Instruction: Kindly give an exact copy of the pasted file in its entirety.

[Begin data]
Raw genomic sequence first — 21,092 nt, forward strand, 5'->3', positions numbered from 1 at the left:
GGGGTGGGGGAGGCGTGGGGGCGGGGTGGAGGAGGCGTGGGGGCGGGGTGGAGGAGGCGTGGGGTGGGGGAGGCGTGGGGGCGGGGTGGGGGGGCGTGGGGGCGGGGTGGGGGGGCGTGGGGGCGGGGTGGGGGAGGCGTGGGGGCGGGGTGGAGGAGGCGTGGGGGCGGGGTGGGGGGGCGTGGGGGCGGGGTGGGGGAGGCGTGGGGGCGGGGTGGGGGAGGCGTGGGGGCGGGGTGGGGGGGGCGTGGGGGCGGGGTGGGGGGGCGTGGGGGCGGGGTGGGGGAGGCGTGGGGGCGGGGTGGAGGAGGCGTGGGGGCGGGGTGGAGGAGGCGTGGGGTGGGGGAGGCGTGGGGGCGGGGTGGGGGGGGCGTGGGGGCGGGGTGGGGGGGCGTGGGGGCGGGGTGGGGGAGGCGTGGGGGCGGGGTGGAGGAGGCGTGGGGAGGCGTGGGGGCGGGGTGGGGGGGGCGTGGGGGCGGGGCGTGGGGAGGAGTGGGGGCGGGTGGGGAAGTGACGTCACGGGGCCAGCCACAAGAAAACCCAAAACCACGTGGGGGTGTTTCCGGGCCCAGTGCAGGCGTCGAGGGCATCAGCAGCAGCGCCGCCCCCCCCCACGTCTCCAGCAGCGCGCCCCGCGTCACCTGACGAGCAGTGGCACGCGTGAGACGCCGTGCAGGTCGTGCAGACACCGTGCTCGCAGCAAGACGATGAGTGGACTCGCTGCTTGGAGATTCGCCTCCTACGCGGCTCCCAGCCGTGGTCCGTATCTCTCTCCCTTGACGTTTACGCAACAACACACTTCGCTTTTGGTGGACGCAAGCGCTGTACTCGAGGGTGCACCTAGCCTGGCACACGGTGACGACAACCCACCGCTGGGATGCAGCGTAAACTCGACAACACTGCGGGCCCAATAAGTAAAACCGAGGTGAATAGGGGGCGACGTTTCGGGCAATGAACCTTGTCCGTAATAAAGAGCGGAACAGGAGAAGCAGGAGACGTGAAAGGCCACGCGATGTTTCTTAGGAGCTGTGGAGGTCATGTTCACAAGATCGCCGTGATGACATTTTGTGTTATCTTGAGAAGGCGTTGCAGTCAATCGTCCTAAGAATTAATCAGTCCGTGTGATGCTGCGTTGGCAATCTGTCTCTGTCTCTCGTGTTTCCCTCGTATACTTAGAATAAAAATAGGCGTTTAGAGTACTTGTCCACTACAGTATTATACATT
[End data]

Raw genomic sequence first — 21,092 nt, forward strand, 5'->3', positions numbered from 1 at the left:
GGGGTGGGGGAGGCGTGGGGGCGGGGTGGAGGAGGCGTGGGGGCGGGGTGGAGGAGGCGTGGGGTGGGGGAGGCGTGGGGGCGGGGTGGGGGGGCGTGGGGGCGGGGTGGGGGGGCGTGGGGGCGGGGTGGGGGAGGCGTGGGGGCGGGGTGGAGGAGGCGTGGGGGCGGGGTGGGGGGGCGTGGGGGCGGGGTGGGGGAGGCGTGGGGGCGGGGTGGGGGAGGCGTGGGGGCGGGGTGGGGGGGGCGTGGGGGCGGGGTGGGGGGGCGTGGGGGCGGGGTGGGGGAGGCGTGGGGGCGGGGTGGAGGAGGCGTGGGGGCGGGGTGGAGGAGGCGTGGGGTGGGGGAGGCGTGGGGGCGGGGTGGGGGGGGCGTGGGGGCGGGGTGGGGGGGCGTGGGGGCGGGGTGGGGGAGGCGTGGGGGCGGGGTGGAGGAGGCGTGGGGAGGCGTGGGGGCGGGGTGGGGGGGGCGTGGGGGCGGGGCGTGGGGAGGAGTGGGGGCGGGTGGGGAAGTGACGTCACGGGGCCAGCCACAAGAAAACCCAAAACCACGTGGGGGTGTTTCCGGGCCCAGTGCAGGCGTCGAGGGCATCAGCAGCAGCGCCGCCCCCCCCCACGTCTCCAGCAGCGCGCCCCGCGTCACCTGACGAGCAGTGGCACGCGTGAGACGCCGTGCAGGTCGTGCAGACACCGTGCTCGCAGCAAGACGATGAGTGGACTCGCTGCTTGGAGATTCGCCTCCTACGCGGCTCCCAGCCGTGGTCCGTATCTCTCTCCCTTGACGTTTACGCAACAACACACTTCGCTTTTGGTGGACGCAAGCGCTGTACTCGAGGGTGCACCTAGCCTGGCACACGGTGACGACAACCCACCGCTGGGATGCAGCGTAAACTCGACAACACTGCGGGCCCAATAAGTAAAACCGAGGTGAATAGGGGGCGACGTTTCGGGCAATGAACCTTGTCCGTAATAAAGAGCGGAACAGGAGAAGCAGGAGACGTGAAAGGCCACGCGATGTTTCTTAGGAGCTGTGGAGGTCATGTTCACAAGATCGCCGTGATGACATTTTGTGTTATCTTGAGAAGGCGTTGCAGTCAATCGTCCTAAGAATTAATCAGTCCGTGTGATGCTGCGTTGGCAATCTGTCTCTGTCTCTCGTGTTTCCCTCGTATACTTAGAATAAAAATAGGCGTTTAGAGTACTTGTCCACTACAGTATTATACATT